I have to monitor some of those dashboards daily, and others only occasionally (I’ll touch on that in more detail in a future column). But all are vital to diagnosing the health of the college, and planning for its future.

Moreover — and here is one of the golden lessons I have learned on the job — all dashboards are connected. One datum affects others; no indicator stands alone. So now is the time to get acquainted with the statistical and historical threads that make up the intricate tapestry of what you will oversee.

Do some advance planning. It’s too early to build a detailed master plan for what you want to accomplish in, say, your first five years on the job. You need a few months in situ to calibrate the details and webs of influence in depth.

However, you should start sketching the "must reach" metrics and "must do" actions. Some of those will be in plain relief — written into your contract. For example, many colleges (and increasingly departments) at research universities have fixed fund-raising or external-grants goals for administrators.

Other targets will be unwritten but just as crucial, and even compulsory. Say you are starting as a new chair and the dean tells you in confidence that she is dissatisfied with the mentoring of the department’s tenure-track faculty, and their resulting productivity. You will be expected to improve both. Likewise, as an incoming dean, if you hear the provost mention salary compression as a major issue in your college, you can expect that will be on your agenda.

Learn more about the people (and the factions). During the hiring process, you already began painting a picture of who’s who on the campus. Now you can start getting to know them better.

Some players are obvious from the organizational chart, like administrative lieutenants — for a deanship, that would be associate deans and department chairs. Major donors and heads of key committees are also worth contacting right away. Likewise, some groups and constituencies may need immediate attention, such as the faculty-senate leadership (if you are a president) or the full professors (if you are a chair).

Then there the players who aren’t visible on a chart or by a title but may be vital to your success. A colleague joining a department as chair learned that it was practically run by its secretary, as the previous academic chair had been absentee (or addled) much of the time. My colleague knew that if she planned to be a more engaged chair, she would need to build a positive working relationship with the staff. Likewise, a newly appointed dean once related how he had discovered that a particular senior professor was the "No. 1 influential" on the faculty and so made sure to actively solicit his advice even before starting the position.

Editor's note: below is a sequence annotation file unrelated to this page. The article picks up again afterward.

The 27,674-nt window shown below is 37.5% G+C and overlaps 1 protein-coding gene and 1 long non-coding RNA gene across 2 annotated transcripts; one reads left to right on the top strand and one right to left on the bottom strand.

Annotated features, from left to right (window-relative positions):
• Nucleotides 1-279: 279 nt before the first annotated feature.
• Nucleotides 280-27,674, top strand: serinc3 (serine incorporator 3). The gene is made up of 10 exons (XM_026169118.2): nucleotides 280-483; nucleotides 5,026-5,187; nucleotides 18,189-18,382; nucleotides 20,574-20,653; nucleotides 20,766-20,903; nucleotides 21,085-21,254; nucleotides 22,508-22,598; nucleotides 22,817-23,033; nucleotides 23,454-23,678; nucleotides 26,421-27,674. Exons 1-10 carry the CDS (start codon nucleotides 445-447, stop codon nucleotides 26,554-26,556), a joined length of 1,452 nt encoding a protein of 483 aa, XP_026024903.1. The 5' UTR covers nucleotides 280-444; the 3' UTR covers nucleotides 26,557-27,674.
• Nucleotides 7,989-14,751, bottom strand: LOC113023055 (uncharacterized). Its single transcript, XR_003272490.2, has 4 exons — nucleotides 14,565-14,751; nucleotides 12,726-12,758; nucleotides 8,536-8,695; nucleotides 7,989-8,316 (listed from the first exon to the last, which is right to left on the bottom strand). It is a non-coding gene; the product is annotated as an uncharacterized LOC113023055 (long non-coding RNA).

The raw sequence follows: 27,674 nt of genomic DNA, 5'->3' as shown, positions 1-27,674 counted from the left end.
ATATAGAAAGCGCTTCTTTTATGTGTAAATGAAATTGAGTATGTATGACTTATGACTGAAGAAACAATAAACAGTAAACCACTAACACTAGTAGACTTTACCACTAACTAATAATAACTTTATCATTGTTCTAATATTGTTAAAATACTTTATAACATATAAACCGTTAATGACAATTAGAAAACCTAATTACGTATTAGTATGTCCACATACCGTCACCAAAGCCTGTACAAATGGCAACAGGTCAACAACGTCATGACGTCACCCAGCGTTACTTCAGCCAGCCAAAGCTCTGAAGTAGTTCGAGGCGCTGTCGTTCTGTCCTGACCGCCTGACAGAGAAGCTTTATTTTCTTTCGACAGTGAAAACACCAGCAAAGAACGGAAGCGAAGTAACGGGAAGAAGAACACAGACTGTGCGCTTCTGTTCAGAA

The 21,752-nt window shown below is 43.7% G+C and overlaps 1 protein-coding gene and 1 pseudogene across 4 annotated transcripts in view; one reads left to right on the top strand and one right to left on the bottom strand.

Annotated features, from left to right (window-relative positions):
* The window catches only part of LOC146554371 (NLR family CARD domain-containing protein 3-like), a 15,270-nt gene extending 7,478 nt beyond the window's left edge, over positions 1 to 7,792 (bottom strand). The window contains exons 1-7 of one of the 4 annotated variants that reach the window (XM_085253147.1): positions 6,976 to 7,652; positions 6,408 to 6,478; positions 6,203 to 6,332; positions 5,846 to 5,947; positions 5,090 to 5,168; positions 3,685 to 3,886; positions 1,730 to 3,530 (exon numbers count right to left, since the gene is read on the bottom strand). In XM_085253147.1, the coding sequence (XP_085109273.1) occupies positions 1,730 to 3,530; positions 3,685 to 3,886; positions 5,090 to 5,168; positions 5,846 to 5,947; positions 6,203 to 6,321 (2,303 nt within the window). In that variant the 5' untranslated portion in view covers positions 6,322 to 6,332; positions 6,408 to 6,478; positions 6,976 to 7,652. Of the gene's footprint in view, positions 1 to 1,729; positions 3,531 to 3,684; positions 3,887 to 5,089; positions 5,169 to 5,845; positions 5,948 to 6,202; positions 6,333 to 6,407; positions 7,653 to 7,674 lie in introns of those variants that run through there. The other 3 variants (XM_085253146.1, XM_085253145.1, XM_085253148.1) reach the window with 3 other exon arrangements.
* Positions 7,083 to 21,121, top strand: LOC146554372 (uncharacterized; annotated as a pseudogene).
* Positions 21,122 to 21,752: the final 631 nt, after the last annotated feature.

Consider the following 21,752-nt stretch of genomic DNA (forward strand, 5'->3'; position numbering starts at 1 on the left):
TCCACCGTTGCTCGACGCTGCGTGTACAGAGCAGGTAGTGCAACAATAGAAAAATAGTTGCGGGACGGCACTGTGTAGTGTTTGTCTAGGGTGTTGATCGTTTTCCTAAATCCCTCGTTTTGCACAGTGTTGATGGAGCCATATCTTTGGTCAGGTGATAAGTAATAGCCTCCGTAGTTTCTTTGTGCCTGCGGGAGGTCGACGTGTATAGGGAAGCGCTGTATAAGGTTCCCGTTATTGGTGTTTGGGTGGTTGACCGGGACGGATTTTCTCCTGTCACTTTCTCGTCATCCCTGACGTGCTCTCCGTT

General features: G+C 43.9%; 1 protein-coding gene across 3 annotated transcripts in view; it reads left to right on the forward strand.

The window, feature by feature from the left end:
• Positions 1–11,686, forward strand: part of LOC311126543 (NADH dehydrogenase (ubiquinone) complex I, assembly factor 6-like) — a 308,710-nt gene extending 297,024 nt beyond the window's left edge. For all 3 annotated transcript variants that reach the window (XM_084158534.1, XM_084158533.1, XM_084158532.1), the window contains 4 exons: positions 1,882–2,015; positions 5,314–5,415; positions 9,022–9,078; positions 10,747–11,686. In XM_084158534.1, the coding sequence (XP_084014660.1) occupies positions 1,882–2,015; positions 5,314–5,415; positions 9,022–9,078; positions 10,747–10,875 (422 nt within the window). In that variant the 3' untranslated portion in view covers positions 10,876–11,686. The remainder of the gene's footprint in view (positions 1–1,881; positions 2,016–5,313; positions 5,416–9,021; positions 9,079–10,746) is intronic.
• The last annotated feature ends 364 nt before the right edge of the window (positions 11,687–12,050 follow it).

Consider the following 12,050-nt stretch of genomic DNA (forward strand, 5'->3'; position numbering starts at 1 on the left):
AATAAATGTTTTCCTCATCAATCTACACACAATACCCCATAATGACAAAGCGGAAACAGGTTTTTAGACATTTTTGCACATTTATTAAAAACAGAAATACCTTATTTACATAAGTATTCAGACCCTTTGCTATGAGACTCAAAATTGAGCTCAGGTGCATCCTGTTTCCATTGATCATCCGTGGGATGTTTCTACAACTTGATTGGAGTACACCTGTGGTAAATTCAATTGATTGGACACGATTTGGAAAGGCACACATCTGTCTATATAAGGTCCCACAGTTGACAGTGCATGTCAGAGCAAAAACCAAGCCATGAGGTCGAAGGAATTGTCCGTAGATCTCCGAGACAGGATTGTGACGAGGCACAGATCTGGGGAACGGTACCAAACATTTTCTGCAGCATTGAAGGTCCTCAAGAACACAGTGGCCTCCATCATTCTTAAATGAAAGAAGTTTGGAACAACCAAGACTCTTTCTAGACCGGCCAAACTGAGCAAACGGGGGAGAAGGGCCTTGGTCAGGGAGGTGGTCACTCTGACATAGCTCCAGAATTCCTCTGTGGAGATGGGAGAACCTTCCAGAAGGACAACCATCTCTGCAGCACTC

Don’t commit to anything major too early. A friend who became a vice president for research recounted how — on the day his appointment was announced (with the position not scheduled to start until five months later) — he received a long impassioned request from professors for action on a big project. Essentially their message was: "Congratulations! Help us now!" His decision would involve the allocation of several hundred thousand dollars and a near decadelong commitment to a research program he knew little about.

His first instinct, and the most prudent one, was to respond along the lines of: "Thanks for the notification. I am going to educate myself on these issues, which we can discuss in detail as soon as I have started the position. I simply don’t know enough to say ‘yes’ or ‘no’ to anything now."

He was right. As I have learned after some 10 years of being an academic administrator, you should never commit to any course of action until you’ve had time to gather enough information and consider all the potential consequences.

On the other hand, as a new leader, some urgent task may require you to put your communication skills to immediate use. When I was preparing to start as a department head at a previous university, the development officers told me, "There are some donors you need to talk to right away because they are very worried about the future of the department." So, although not actually employed yet, I traveled to meet those donors to assure them that my priority would be to fix some of the major (and public) problems of the department.

An academic administrator’s job is never done. Certainly, the higher you go, the more odd hours you will devote to your vocation. You cannot just accept a leadership post and then coast until you show up in the office. The prep starts the moment you sign the contract.